I'm not "protesting" anything...


#1

…but for the lack of a better term, you may call me Protestant.

Seriously though. Do you also think the term “Protestant” is just a left-over label that isn’t really appropriate in this day and age?


#2

You are not protesting anything… yes you are, by protesting that you are not:whacky:


#3

When someone these days is referred to as a “Protestant,” it isn’t to say that they are actively protesting the current situation they are in. Rather, it indicates that their faith tradition reflects the inovations of the original “Reformation” Protestants – namely: Sola Fide, Sola Scriptura (including the primacy of personal interpretation), the denial of one, visible and hierachical church, and the rejection of effective sacraments, among other things.

In fact, the online Webster says:

1 capitalized…b : a member of any of several church denominations denying the universal authority of the Pope and affirming the Reformation principles of justification by faith alone, the priesthood of all believers, and the primacy of the Bible as the only source of revealed truth; broadly : a Christian not of a Catholic or Eastern church

Of course there are 1000’s of variations and mutations, but if this is generally the faith tradition you find yourself in, you are Protestant, no matter what you choose to call or not call yourself.

Hope this helps! :slight_smile:


#4

[quote=Angainor]Do you also think the term “Protestant” is just a left-over label that isn’t really appropriate in this day and age?
[/quote]

No. I know mainline Protestants who have a lively awareness of their roots. For them, the name seems to make sense. But others don’t give me that impression.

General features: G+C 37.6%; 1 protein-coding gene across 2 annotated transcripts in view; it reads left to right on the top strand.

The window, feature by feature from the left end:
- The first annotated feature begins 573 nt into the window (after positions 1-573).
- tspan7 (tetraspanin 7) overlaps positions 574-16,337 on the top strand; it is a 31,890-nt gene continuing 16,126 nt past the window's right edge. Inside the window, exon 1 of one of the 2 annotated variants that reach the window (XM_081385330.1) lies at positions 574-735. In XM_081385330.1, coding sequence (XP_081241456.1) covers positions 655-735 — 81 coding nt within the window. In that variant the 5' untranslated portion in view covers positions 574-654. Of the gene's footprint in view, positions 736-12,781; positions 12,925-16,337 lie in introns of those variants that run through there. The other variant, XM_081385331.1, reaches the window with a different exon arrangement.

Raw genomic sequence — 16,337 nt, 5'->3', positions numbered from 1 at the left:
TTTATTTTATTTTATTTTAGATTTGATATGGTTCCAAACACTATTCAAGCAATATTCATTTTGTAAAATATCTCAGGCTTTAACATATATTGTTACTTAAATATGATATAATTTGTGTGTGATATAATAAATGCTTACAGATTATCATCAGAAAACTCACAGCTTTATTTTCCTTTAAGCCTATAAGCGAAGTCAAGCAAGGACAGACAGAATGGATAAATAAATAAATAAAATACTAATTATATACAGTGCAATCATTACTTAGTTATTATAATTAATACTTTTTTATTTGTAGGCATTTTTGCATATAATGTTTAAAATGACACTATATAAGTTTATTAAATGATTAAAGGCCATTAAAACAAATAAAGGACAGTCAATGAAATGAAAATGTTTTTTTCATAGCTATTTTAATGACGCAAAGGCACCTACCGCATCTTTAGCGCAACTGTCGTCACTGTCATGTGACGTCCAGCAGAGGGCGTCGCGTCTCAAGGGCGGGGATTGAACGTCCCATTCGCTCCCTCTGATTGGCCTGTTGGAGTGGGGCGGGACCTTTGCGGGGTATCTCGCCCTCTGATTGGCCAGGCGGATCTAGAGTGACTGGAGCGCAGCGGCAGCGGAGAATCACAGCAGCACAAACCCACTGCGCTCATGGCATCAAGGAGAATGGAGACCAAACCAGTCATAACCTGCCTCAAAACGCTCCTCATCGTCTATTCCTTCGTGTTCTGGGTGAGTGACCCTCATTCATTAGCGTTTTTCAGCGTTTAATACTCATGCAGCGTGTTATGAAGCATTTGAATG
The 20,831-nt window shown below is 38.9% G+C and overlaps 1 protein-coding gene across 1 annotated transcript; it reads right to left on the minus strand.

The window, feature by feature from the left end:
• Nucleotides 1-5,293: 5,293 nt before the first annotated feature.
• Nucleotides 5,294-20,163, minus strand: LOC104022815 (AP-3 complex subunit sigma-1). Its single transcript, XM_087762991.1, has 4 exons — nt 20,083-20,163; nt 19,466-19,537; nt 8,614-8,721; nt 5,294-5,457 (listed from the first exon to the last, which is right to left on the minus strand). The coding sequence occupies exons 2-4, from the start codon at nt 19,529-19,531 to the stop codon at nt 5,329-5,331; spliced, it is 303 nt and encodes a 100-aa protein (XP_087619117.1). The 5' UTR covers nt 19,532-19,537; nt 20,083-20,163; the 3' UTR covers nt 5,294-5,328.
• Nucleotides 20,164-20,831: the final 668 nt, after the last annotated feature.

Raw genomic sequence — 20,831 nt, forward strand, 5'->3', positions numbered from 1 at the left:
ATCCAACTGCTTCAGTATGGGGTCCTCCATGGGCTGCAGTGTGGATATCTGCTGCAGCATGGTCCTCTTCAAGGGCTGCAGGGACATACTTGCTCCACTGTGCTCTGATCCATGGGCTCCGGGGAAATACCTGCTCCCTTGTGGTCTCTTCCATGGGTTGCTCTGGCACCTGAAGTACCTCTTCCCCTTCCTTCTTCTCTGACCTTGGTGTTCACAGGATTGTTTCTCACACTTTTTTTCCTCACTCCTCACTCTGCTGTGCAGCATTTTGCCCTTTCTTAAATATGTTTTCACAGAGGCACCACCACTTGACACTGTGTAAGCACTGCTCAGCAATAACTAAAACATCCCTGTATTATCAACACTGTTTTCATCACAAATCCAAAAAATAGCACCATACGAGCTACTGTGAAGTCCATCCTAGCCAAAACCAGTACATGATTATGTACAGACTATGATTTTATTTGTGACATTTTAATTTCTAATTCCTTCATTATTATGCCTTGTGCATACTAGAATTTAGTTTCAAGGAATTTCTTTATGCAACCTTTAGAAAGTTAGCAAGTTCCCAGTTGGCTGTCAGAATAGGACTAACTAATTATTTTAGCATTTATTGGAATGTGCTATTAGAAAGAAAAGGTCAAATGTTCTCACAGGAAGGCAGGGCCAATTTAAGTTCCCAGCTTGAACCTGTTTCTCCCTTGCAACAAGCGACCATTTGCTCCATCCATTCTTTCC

By roots, I mean relative to the word “Protestant”. I’m not trying to say anything like that Protestants don’t usually know history or something like that! Just some do seem to identify somewhat with the word or its roots.


#5

[quote=Angainor]…but for the lack of a better term, you may call me Protestant.

Seriously though. Do you also think the term “Protestant” is just a left-over label that isn’t really appropriate in this day and age?
[/quote]

Well your not Catholic are you?

We have 3 basic divisions of Christiantiy Catholic, ORthodox and PRotestants? And that is 2 to many as for the most part their was one church the first millinium of Christianity.
Do you propose we have a 4th and 5th category to suit your taste.
Looks Christianity is confusing and devisive enough to add more labels to suit your lack of insight into history.

Considering you didn’t start the reformation you might have no idea what you are protesting all the more reason for you to study the reformation and the issues that divide catholics and protestants because in reality you are protesting the catholic church that Jesus started in 33AD i beg of you to read some catholic sources and get our side of the story for a change.
Catholcims is the historic Christian church and Protestantism is a completly accurate label for those who left the church and you belong to a church whose roots ultimately lead to the Protestant reformation.


#6

Dear Angainor,

You may not feel that you are “protesting” anything but if you do not accept the Catholic faith, then you are ‘protesting’ the authority of the Church. Might as well accept the label since it was considered a badge of honor by your forbears in religion. But if you don’t like the label, and you really are not protesting the Faith, then c’mon over! We’re ready with the robe, the sandals, the ring and the fatted calf!


#7

For me as a Roman Catholic, “this day and age” means the era since Jesus died and rose for our salvation.

In perspective, the last 500 years is as it was yesterday.

In any case, I’m curious. What term would you use to call all non-Catholic Christians as a group?

:o


#8

[quote=Veronica Anne]For me as a Roman Catholic, “this day and age” means the era since Jesus died and rose for our salvation.

In perspective, the last 500 years is as it was yesterday.

In any case, I’m curious. What term would you use to call all non-Catholic Christians as a group?